Tom Goldstein, "Economic Manipulation:
J.A. Hobson's Theory on the
Role of Economic and Other Forces in Imperialism"

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down towards a point where the weaker competitors are forced to close down, because they cannot sell their goods at a price which covers the true cost of production."9 This has the effect of concentrating an industry in the hands of a few financiers, throwing "an enormous quantity of wealth into the hands of a small number of captains of industry."10

A state of under-consumption ensues, which according to Hobson is caused in part by firms trying to compensate for the glut of goods from overproduction, but mainly results from the excessively low wages paid to industrial workers. Hobson argues that the investors lower their workers' wages in order to increase their own profits, but doing so means that the workers have less money to spend on goods. Hobson tells us, "Wages are based upon the cost of living, and not upon efficiency of labour."11 Therefore even though more goods are being produced, the workers' wages are not increasing at the same rate so as to consume all of the goods produced. Investors squeeze wages in order to increase their own profits but in doing so they end up reinforcing the state of over-production and under-consumption.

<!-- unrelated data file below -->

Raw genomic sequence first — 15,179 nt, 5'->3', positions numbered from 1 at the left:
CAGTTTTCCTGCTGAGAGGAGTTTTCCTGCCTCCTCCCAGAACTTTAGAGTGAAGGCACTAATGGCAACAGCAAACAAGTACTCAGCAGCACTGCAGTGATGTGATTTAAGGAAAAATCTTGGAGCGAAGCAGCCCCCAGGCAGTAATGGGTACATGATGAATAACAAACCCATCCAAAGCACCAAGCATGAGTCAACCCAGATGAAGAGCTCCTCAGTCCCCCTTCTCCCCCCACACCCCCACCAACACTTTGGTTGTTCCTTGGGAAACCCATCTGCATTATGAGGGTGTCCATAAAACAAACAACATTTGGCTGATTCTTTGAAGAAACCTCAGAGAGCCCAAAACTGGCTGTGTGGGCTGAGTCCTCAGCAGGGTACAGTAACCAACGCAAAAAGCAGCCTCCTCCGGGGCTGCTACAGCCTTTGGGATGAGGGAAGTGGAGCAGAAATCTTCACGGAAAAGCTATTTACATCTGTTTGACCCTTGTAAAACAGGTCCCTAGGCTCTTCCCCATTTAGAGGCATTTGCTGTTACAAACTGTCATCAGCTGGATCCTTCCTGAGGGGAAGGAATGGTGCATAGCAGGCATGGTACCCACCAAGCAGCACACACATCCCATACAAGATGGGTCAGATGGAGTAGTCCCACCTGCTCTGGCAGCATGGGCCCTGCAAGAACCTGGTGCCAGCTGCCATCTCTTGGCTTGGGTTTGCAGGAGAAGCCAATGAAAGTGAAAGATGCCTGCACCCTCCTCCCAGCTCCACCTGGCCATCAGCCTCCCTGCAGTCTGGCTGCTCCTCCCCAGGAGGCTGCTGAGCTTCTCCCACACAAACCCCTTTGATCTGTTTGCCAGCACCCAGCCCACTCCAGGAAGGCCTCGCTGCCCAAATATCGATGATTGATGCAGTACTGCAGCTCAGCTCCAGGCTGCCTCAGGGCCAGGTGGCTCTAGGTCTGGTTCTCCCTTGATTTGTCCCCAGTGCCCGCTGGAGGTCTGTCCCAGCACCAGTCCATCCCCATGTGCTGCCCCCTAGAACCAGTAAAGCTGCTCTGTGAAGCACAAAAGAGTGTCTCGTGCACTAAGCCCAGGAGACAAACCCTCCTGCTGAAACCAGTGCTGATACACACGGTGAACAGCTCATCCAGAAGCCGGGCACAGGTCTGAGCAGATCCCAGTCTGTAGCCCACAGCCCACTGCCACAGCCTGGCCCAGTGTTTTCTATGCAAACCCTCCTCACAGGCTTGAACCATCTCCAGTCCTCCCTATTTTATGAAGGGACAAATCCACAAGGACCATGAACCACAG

The financiers, with reduced competition, reap handsome profits, leaving them with plenty of money to invest. Yet, despite the wealth of these investors, they will never spend (i.e., consume) enough to compensate for the over-production of goods and thus correct the under-consumption of the market. Indeed, Hobson tells us, "The rich will never be so ingenious as to spend enough to prevent over-production."12 These investors cannot spend all of their wealth at home, so they begin saving. Because there is so much money, though, banks do not have to offer high, competitive interest rates. Driven by


9. Ibid., 75.
10. Ibid., 74.
11. Ibid., 83.
12. Ibid., 84.
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